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J Biol Chem. 2010 Nov 19;285(47):36532-41. doi: 10.1074/jbc.M110.169029. Epub 2010 Sep 17.

The archaeal topoisomerase reverse gyrase is a helix-destabilizing protein that unwinds four-way DNA junctions.

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Institute of Protein Biochemistry, Consiglio Nazionale delle Ricerche, Via Pietro Castellino 111, 80131 Naples, Italy.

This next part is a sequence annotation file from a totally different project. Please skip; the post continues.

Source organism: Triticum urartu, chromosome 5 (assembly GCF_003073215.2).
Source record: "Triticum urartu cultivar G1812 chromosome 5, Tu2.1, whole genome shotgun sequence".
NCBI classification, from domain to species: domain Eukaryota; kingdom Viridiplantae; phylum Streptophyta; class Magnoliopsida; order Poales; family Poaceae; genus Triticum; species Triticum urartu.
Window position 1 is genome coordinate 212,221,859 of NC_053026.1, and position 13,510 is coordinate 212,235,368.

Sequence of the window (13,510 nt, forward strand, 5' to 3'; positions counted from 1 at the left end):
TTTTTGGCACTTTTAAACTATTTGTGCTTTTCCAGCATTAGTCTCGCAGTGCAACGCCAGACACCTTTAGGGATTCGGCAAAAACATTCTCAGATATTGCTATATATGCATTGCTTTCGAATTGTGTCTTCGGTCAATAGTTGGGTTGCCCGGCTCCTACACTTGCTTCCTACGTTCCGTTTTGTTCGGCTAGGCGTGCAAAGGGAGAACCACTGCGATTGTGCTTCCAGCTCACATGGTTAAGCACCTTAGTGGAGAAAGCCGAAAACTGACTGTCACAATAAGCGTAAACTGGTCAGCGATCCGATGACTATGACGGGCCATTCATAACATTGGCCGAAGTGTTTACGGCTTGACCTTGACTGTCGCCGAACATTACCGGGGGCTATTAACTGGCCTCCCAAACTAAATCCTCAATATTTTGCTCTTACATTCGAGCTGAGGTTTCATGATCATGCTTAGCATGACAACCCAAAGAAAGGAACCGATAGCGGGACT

Four-way junctions are non-B DNA structures that originate as intermediates of recombination and repair (Holliday junctions) or from the intrastrand annealing of palindromic sequences (cruciforms). These structures have important functional roles but may also severely interfere with DNA replication and other genetic processes; therefore, they are targeted by regulatory and architectural proteins, and dedicated pathways exist for their removal. Although it is well known that resolution of Holliday junctions occurs either by recombinases or by specialized helicases, less is known on the mechanisms dealing with secondary structures in nucleic acids. Reverse gyrase is a DNA topoisomerase, specific to microorganisms living at high temperatures, which comprises a type IA topoisomerase fused to an SF2 helicase-like module and catalyzes ATP hydrolysis-dependent DNA positive supercoiling. Reverse gyrase is likely involved in regulation of DNA structure and stability and might also participate in the cell response to DNA damage. By applying FRET technology to multiplex fluorophore gel imaging, we show here that reverse gyrase induces unwinding of synthetic four-way junctions as well as forked DNA substrates, following a mechanism independent of both the ATPase and the strand-cutting activity of the enzyme. The reaction requires high temperature and saturating protein concentrations. Our results suggest that reverse gyrase works like an ATP-independent helix-destabilizing protein specific for branched DNA structures. The results are discussed in light of reverse gyrase function and their general relevance for protein-mediated unwinding of complex DNA structures.

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